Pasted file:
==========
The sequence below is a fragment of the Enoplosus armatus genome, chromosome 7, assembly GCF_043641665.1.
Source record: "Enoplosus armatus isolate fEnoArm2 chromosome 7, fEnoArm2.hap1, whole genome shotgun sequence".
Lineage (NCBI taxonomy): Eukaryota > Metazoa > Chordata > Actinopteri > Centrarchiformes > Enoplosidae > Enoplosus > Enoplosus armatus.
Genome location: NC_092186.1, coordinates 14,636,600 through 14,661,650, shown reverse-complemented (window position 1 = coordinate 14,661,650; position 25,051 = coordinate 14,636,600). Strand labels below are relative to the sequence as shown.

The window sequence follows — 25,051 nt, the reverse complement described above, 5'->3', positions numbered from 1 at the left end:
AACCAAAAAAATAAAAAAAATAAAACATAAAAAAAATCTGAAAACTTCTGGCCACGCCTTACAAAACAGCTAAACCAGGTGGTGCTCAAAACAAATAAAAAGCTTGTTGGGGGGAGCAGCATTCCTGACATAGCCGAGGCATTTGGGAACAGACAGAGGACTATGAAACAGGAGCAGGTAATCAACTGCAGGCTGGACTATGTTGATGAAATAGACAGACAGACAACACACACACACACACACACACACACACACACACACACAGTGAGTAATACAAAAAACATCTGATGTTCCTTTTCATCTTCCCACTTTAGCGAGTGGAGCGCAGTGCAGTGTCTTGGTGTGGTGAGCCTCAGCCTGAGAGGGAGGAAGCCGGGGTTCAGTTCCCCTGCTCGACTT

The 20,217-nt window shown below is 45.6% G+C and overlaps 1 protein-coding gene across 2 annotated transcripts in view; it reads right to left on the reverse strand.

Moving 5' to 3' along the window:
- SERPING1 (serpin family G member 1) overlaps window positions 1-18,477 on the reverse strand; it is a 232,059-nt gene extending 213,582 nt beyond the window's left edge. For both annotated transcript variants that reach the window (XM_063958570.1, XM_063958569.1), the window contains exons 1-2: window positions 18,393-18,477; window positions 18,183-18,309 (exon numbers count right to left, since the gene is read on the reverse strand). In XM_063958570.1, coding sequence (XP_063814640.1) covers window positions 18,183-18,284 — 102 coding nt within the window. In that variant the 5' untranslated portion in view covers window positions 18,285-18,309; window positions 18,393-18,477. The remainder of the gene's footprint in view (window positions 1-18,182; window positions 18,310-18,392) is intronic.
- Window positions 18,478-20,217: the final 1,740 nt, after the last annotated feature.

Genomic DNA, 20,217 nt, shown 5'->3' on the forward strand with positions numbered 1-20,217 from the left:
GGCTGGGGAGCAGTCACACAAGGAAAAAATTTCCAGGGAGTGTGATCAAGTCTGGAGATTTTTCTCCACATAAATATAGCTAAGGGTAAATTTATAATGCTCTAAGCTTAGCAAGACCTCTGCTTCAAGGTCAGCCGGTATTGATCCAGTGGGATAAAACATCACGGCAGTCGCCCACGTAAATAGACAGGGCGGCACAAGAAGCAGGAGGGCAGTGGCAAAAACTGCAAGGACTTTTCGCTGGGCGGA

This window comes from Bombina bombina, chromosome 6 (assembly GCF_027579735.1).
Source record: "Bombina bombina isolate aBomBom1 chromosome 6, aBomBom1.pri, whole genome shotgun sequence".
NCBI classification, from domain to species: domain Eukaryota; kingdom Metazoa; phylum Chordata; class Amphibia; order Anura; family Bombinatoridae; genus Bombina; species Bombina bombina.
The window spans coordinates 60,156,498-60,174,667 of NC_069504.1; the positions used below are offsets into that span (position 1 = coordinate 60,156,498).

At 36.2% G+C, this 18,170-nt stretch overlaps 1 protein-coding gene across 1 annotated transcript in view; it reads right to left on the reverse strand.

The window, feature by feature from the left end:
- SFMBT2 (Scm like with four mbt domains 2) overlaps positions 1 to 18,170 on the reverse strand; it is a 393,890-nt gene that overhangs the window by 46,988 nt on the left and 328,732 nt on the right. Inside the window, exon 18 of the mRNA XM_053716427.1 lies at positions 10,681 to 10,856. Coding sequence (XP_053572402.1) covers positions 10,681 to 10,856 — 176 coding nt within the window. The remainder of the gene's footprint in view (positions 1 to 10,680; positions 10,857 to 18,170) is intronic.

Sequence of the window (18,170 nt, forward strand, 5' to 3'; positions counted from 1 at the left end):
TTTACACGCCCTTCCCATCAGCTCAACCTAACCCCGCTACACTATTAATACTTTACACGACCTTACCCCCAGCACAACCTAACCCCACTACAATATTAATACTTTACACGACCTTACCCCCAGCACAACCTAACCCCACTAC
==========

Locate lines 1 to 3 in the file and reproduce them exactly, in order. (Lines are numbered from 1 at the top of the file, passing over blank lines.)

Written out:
The sequence below is a fragment of the Enoplosus armatus genome, chromosome 7, assembly GCF_043641665.1.
Source record: "Enoplosus armatus isolate fEnoArm2 chromosome 7, fEnoArm2.hap1, whole genome shotgun sequence".
Lineage (NCBI taxonomy): Eukaryota > Metazoa > Chordata > Actinopteri > Centrarchiformes > Enoplosidae > Enoplosus > Enoplosus armatus.